Kansas Hospital Goes OPL After 50-plus Years

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Brian Asher (left) of Commercial Laundry Sales & Service helped Clara Barton Hospital CEO Jim Blackwell (right) bring the hospital’s laundry in-house. (Photo: Continental Girbau)

Staff Writer |

Cuts $350,000 a year with in-house laundry

HOISINGTON, Kan. — After outsourcing hospital laundry since 1950, Clara Barton Hospital, located here, brought laundry processing in-house for a $350,000 drop in annual costs, according to the hospital.

“I knew we were getting gouged, but I had no idea by how much,” says Clara Barton Hospital CEO Jim Blackwell. “The results were beyond my wildest dreams.”

Blackwell, who says he was frustrated by the linen service’s cost and quality, studied the laundry process for several years before diving in.

“We just didn’t have any square footage internally to take it in-house without adding bricks and mortar,” he says.

In 2013, that changed. Clara Barton Hospital added a new physical therapy wing, and with the expanded square footage, added an on-premises laundry (OPL). Blackwell says he worked in concert on the project with the hospital’s architect and Brian Asher of Commercial Laundry Sales & Service (CLS&S) in Wichita, Kan.

“The hospital had been paying a linen company in the neighborhood of $3 per pound,” says Asher. “We forecasted that by bringing the laundry in-house, their cost of doing laundry would drop to 55 cents per pound, which included the cost of labor, utilities, equipment, financing, linen replacement and chemicals.”

Asher says he installed Continental soft-mount washers and dryers to ensure low utilities, maximized throughput, advanced programmability and ease of use. The hospital says one laundry operator uses the equipment to process 11,000 pounds of laundry per month.

The soft-mount E-Series Washers (one 55-, one 30- and one 20-pound-capacity model) are freestanding, feature a flexible control and generate high-extract speeds up to 387 G-force, Asher says. Three Continental Pro-Series II Dryers (two 35- and one 55-pound-capacity models) round out the equipment mix. 

“We could have poured a thicker concrete pad to accommodate hard-mount washers, but it made sense to go with the soft-mount washers for ease of installation, higher G-force extract speeds, and maximized productivity, efficiency and labor savings,” he says. 

According to Asher, soft-mount washers remove considerably more moisture from laundry during extract, so laundry dries in significantly less time.

“This boosts laundry throughput while reducing natural gas consumption and resulting costs,” he says.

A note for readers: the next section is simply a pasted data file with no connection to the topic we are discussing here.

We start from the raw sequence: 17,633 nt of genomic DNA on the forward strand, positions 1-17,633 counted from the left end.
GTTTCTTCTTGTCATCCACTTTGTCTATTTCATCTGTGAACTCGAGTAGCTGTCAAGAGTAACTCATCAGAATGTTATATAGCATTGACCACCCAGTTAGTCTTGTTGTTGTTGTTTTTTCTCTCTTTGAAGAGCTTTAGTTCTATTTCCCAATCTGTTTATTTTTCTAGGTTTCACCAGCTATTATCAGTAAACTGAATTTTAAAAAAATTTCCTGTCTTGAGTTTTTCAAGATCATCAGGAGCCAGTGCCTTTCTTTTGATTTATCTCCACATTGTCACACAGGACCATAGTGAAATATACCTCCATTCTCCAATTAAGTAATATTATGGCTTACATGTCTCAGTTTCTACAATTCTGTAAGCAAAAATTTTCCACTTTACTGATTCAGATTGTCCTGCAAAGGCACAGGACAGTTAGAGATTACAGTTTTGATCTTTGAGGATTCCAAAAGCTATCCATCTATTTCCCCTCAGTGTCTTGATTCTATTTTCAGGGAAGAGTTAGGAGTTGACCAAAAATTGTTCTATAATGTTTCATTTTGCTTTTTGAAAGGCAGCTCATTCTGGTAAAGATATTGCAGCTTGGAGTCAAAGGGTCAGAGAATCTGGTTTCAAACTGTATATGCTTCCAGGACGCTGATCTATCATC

When developing the on-premises laundry, adhering to state and federal health standards was paramount. 

“We ensured there was no cross-contamination,” says Blackwell. “Soiled laundry coming in is completely separate from clean laundry going out.” 

Other requirements included a 25-minute bath time at 165 F. 

“An optional temperature boost on the washers allows them to reach state and federal sanitation standards,” says Asher. “Because of the 25-minute bath time, wash cycles are close to 50 minutes.” 

He says that thanks to the high-speed extract and soft-mount washers, laundry loads dry quickly. 

The 55- and 30-pound washers also feature the flexible Inteli control, which allows complete control over every conditional aspect of the wash process, including water temperature by degree, wash rotation speed/duration, water levels, bath cooldown by degree, and extract speeds, Asher says. 

Chemicals are automatically injected into the wash cycle, at the right time and water temperature, according to the program selected. Asher, who also provides the hospital with cleaning chemicals, set up individual wash programs for items like blankets, gowns, sheets, towels, bed pads, scrubs and rags. 

“It’s really easy,” says Blackwell. “Our laundry operator just enters a program number and presses start.”

Once washed, items are dried in programmable Pro-Series II Dryers. The dryers are engineered with a moisture-sensing system that ensures items are not over-dried, according to Blackwell. 

Linen Life Extension (LLE) offers 12 programmable dryness levels and targets any dryness level up to 40%. When the load has reached its pre-set target level of dryness, the control shuts the dryer off. Thanks to this moisture-sensing system, dry goods experience less damage and fiber loss, according to Asher. 

“LLE effectively reduces over-drying, resulting fabric damage, and cuts energy and labor costs,” he says. “This contributes to high-quality results.”

Clara Barton Hospital says it now enjoys complete control over laundry quality, inventory and production. 

“Before we moved laundry in-house, we were getting linens back tattered and stained,” says Blackwell. Now, anything subpar is pulled and replaced with new inventory. “We feel like our wash cycles and attention to detail fit hand-in-hand really well.” 

The icing on the cake? Clara Barton Hospital is on track to save $1.75 million over five years. 

“The cost savings is impressive, but I’m equally ecstatic about the quality of the product and inventory we have on hand,” says Blackwell. “I can’t imagine why any facility would outsource its laundry.”

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